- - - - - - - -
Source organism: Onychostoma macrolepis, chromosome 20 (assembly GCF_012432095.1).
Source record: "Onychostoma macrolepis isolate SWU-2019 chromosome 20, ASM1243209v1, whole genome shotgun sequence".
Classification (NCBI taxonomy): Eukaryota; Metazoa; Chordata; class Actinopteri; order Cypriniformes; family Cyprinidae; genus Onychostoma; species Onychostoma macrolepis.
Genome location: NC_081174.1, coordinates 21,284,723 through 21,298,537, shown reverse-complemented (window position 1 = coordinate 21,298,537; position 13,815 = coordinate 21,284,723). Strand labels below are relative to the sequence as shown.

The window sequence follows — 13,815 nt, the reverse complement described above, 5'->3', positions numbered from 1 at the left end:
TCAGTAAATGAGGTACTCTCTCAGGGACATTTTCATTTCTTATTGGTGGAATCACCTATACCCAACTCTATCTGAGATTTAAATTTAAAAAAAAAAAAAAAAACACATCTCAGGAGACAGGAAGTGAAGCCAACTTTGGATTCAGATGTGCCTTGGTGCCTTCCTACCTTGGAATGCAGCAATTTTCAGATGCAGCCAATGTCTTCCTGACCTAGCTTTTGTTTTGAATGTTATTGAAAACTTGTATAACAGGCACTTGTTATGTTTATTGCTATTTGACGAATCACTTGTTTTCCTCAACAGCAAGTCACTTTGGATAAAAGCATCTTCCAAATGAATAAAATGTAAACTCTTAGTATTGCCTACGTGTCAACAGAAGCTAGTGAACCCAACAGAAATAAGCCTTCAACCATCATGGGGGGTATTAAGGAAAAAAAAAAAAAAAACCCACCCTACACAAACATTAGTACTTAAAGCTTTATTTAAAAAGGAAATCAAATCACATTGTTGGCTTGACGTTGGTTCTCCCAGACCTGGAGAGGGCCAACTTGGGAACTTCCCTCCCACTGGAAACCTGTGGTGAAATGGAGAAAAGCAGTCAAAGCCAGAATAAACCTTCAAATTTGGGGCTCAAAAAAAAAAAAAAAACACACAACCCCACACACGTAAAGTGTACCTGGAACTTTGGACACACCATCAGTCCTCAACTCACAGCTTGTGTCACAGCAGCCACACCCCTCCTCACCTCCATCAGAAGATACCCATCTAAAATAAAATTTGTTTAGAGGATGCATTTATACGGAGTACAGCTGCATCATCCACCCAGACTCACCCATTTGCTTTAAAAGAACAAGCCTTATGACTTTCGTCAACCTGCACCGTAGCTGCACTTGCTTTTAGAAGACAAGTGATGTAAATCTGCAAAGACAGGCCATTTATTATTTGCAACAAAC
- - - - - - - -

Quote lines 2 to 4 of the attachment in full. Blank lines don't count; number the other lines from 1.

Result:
Source record: "Onychostoma macrolepis isolate SWU-2019 chromosome 20, ASM1243209v1, whole genome shotgun sequence".
Classification (NCBI taxonomy): Eukaryota; Metazoa; Chordata; class Actinopteri; order Cypriniformes; family Cyprinidae; genus Onychostoma; species Onychostoma macrolepis.
Genome location: NC_081174.1, coordinates 21,284,723 through 21,298,537, shown reverse-complemented (window position 1 = coordinate 21,298,537; position 13,815 = coordinate 21,284,723). Strand labels below are relative to the sequence as shown.